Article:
CB to call proposals for forensic audit on past bond, EPF dealings

Published : 9:00 am  February 16, 2018 | No comments so far |  | 


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  • Governor says working with AG’s Department to get forensic audit initiated
  • Says CB will put out a request for proposals to all major accountancy firms in the country
  • To ensure independent audit to be led by foreigner


By Chandeepa Wettasinghe

The Central Bank will be calling for proposals from major audit firms to conduct an internationally-led forensic audit into treasury bonds issuances and the Employees’ Provident Fund (EPF) investment decisions during former Central Bank Governor Ajith Nivard Cabraal’s tenure, as recommended in the recent Presidential Commission of Inquiry (PCoI) report.

“One of the recommendations of the report is to conduct a forensic audit into the government securities market and also said that we should have a look at the EPF operations in the stock market. So the Central Bank is in the process of initiating a forensic audit,” Central Bank Governor Dr. Indrajit Coomaraswamy said.

Speaking at a media briefing yesterday, he said that the Central Bank is closely working with the Auditor General’s Department to get the forensic audit initiated, and that they have already worked out the terms of reference for the audit.

“We will put out a request for proposals to all major accountancy firms in the country and we will ask them to put together teams, which are led by somebody outside Sri Lanka, so that we have an entirely independent audit into these operations that the inquiry has asked us to look into,” he said of the next course of action.

Dr. Coomaraswamy said that he did not want to comment on the actions of his predecessor.

The PCoI report on the 2015-2016 bond scandals which occurred under the governorship of Arjuna Mahendran had stated that even bigger losses than the Rs.8.5 billion the public had incurred in 2015 and 2016 had taken place from 2008-2014, when the Central Bank had employed a direct placement method for issuing treasury bonds.

Prime Minister Ranil Wickremesinghe has repeatedly said that most of the bond issuances had occurred without Monetary Board approval as well.
Cabraal, who was the Central Bank Governor during this period, just weeks earlier insisted that his actions in the period in question were as pure as the driven snow.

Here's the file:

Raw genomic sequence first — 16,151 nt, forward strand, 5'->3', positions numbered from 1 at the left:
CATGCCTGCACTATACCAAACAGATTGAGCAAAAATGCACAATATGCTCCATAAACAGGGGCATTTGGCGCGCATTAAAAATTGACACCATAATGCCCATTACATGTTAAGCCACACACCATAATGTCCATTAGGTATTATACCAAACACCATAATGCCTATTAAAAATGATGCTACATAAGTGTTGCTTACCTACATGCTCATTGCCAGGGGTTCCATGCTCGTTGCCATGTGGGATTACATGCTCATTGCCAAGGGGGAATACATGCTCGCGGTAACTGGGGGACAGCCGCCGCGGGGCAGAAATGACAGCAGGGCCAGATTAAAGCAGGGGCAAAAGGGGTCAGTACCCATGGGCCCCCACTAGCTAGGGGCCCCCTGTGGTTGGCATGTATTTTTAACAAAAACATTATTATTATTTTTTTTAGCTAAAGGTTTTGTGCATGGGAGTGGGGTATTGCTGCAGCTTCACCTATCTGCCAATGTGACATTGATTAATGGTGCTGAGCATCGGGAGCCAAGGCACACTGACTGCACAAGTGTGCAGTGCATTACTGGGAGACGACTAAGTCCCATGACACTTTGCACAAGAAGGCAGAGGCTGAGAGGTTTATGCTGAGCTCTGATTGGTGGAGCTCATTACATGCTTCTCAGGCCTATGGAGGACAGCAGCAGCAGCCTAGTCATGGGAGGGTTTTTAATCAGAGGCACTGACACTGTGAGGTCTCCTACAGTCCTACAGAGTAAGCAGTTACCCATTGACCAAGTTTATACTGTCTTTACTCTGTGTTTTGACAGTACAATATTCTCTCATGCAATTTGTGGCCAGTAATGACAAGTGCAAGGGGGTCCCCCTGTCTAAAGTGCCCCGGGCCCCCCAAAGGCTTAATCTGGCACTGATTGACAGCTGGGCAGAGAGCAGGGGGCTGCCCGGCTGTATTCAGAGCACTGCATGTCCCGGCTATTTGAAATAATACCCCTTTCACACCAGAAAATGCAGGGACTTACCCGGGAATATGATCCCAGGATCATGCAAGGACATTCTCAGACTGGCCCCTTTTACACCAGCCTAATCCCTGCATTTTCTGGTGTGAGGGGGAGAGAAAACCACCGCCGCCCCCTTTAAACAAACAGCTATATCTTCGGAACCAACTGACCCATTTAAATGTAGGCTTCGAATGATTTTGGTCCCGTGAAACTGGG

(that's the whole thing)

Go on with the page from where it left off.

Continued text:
Further, during this period the country’s largest pension fund, the EPF, which is under the custodianship of the Central Bank, had made questionable investment decisions on the Colombo Stock Exchange, selling off blue chip stocks, and making investments in less reputed, underperforming  firms, one of which is in the process of being wound up.

Mirror Business also revealed recently how nearly all of the EPF’s private equity investments, which were all made during Cabraal’s tenure, have also not generated any returns.


No decision reached on divesting dud EPF investments 

The Central Bank is not yet ready to divest the EPF’s holdings in investments, which are not generating any returns, as further studies and expertise are required in the EPF Department.

“We have not taken any decision on divesting the investments done by the EPF Department. Before we take any firm decision, we have to further study the market as well as improve the infrastructure and decision making framework of the EPF as well. We will take a decision thereafter,” Central Bank Deputy Governor K. D. Ranasinghe said.

He said that it will take a little time to take a decision on if and how to further diversify the portfolio. Over 90 percent of the EPF’s investments are in government securities. 

“We need to revisit and strengthen the investment policy statement. We are currently working with the Asian Development Bank and the World Bank on this. Based on their recommendations, we will go forward and start investing in other areas such as stocks,” Ranasinghe added.
The Rs.2 trillion fund has been generating an average return on investment of 11.3 percent.